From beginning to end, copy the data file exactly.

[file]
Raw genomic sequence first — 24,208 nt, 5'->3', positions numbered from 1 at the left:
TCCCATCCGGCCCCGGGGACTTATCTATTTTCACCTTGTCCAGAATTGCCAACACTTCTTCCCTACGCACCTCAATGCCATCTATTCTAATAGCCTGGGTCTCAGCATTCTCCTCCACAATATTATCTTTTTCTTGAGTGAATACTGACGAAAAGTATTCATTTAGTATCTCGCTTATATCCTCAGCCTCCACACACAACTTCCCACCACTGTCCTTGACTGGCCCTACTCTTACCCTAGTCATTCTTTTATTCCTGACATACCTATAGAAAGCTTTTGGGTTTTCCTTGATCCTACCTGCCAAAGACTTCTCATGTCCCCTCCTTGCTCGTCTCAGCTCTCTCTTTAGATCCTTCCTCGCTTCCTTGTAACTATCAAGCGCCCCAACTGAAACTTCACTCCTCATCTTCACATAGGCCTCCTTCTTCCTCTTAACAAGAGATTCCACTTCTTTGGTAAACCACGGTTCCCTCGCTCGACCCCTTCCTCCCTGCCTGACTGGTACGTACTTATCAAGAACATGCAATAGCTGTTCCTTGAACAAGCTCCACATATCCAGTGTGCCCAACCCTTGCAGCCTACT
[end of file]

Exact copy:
Raw genomic sequence first — 24,208 nt, 5'->3', positions numbered from 1 at the left:
TCCCATCCGGCCCCGGGGACTTATCTATTTTCACCTTGTCCAGAATTGCCAACACTTCTTCCCTACGCACCTCAATGCCATCTATTCTAATAGCCTGGGTCTCAGCATTCTCCTCCACAATATTATCTTTTTCTTGAGTGAATACTGACGAAAAGTATTCATTTAGTATCTCGCTTATATCCTCAGCCTCCACACACAACTTCCCACCACTGTCCTTGACTGGCCCTACTCTTACCCTAGTCATTCTTTTATTCCTGACATACCTATAGAAAGCTTTTGGGTTTTCCTTGATCCTACCTGCCAAAGACTTCTCATGTCCCCTCCTTGCTCGTCTCAGCTCTCTCTTTAGATCCTTCCTCGCTTCCTTGTAACTATCAAGCGCCCCAACTGAAACTTCACTCCTCATCTTCACATAGGCCTCCTTCTTCCTCTTAACAAGAGATTCCACTTCTTTGGTAAACCACGGTTCCCTCGCTCGACCCCTTCCTCCCTGCCTGACTGGTACGTACTTATCAAGAACATGCAATAGCTGTTCCTTGAACAAGCTCCACATATCCAGTGTGCCCAACCCTTGCAGCCTACT